Transformation-focused treasuries | Cash and risks
Late last year, IDC surveyed more than 800 corporate finance leaders and found that improving cash management was among their top priorities. It’s not a shocking result, of course. The onset of the Covid-19 pandemic has forced treasury and finance professionals to focus, in no time, from managing the company’s long-term strategic initiatives to ensuring that company hold sufficient cash to fund core operations.
Yet many companies remain hampered in their ability to understand the full liquidity landscape in their complex businesses around the world. In the IDC survey, only one in eight respondents said they had real-time visibility into more than 90% of their company’s cash. Worse, less than 20% of respondents can reliably forecast the organization’s cash flow beyond one month. And less than 5% can reliably forecast the last three months.
These visibility limitations impact the ability of treasurers, CFOs, and management teams to make quick decisions about cash flow, internal project financing, or merger and acquisition (M&A) activity. That’s why the IDC report recommends that companies develop a “unified cash management strategy,” an enterprise-wide approach to cash management that incorporates input from top CFOs and even business line managers.
The result of a unified cash management strategy is that decision makers across the business are on the same page when it comes to cash flow. Decisions align and funding issues are handled in a coordinated way across the organization.
But for many treasury and finance groups, achieving a unified liquidity management strategy requires a complete overhaul of treasury processes. IDC research found that every company identified as a “leader” uses cash pooling and sweeps to optimize cash management efficiency. And very few companies identified as “lagging behind” are using these tools effectively. Meanwhile, nearly all leaders have effective processes in place in the areas of business continuity and contingency planning, payment fraud protection, and hedging. Only 35 to 55% of latecomers can say the same.
A move to completely revamp these core treasury functions can be overwhelming, but companies that embrace dramatic change often find the effort worthwhile. Ciena Corporation, a Maryland-based telecommunications equipment provider, is one organization that has successfully completed such a transformation project.
Following rapid global expansion, “we expected more changes to come in the future, and a piecemeal approach to cash flow improvements would not prepare us for what was to come,” says Thomas Liu, vice president and treasurer. “We saw this as a good opportunity to build a world-class global treasury infrastructure so that we can continue to effectively support Ciena for years to come.”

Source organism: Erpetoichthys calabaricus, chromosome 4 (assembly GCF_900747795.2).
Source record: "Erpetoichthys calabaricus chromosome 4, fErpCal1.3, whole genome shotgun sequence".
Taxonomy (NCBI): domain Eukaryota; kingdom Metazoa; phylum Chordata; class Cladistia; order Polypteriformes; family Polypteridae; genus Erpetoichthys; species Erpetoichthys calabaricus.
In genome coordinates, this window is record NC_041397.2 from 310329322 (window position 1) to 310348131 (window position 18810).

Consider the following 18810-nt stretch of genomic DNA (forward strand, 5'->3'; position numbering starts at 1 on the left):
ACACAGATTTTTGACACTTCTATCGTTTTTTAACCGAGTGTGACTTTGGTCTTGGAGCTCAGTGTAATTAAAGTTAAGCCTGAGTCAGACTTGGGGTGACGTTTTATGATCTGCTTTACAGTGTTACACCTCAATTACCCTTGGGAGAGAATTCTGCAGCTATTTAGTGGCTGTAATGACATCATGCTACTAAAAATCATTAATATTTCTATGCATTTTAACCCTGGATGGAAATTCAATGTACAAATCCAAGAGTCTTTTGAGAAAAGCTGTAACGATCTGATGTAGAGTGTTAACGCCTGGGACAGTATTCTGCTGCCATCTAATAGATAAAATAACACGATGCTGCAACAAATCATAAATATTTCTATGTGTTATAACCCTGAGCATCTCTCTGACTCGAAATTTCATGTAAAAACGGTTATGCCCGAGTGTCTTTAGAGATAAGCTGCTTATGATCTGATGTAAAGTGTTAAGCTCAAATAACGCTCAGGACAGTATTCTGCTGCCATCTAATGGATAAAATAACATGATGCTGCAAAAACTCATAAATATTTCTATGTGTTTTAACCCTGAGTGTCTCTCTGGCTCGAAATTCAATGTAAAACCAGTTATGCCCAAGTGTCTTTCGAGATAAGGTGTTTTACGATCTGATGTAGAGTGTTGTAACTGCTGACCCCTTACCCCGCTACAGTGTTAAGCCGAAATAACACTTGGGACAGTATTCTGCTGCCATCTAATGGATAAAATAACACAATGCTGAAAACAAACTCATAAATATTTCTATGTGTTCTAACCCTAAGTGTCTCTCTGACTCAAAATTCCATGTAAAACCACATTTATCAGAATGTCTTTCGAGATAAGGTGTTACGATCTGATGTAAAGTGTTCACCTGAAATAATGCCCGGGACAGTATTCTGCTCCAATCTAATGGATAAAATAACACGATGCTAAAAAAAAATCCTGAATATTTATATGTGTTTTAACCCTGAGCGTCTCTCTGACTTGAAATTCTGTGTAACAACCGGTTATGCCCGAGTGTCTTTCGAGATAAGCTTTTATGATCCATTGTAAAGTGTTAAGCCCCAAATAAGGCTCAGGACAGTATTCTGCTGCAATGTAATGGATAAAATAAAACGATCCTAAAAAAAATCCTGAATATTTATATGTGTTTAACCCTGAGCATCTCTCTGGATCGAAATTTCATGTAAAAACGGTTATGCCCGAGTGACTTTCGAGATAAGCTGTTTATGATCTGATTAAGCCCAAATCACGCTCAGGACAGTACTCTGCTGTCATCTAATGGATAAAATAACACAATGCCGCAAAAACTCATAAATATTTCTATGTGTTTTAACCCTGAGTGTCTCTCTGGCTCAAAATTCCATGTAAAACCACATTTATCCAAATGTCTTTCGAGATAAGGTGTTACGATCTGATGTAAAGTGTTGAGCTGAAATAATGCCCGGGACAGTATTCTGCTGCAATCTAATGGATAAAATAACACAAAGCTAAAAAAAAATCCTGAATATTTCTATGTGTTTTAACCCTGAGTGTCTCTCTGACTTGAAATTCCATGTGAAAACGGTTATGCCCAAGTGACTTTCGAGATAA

To learn more about the projects of Ciena Corporation and Turkish glass manufacturer Sisecam – and/or to ask questions to the leaders of these projects – do not miss the live Cash and risks webcast recognizing our 2022 Alexander Hamilton Prize winners in Treasury Transformation. Join us: March 16 • 2 p.m. ET • 11 a.m. PT. Register today!
Organizations that decide to move forward with projects similar to those of Ciena and Sisecam will likely reap substantial benefits. The IDC study lists five key benefits of adopting a unified enterprise cash management strategy:
1. Improved visibility. The survey found that about half of companies need more than 24 hours to create a consolidated view of company cash and liquidity. This turnaround is too slow to achieve the agility businesses need in today’s volatile market environment.
2. Better risk management. Slow information gathering reduces the effectiveness of the treasury team in managing foreign exchange, liquidity and fraud risks.
3. More efficient compliance. Treasury needs visibility into business liquidity in order to comply with all the nuances of the modern, global tax and regulatory environment.
4. Increased process efficiency. The IDC survey found that finance executives are constantly under pressure to do more with less. Improving process efficiency is one way to achieve this goal.
5. Greater flexibility in financing. Companies in which liquidity decisions incorporate information and insights from across the business are better positioned to take advantage of non-traditional funding sources such as asset-backed debt.
The report suggests that Covid-induced changes in cash management are here to stay. The question is whether corporate treasury professionals are ready to embark on a transformation initiative to upgrade their role.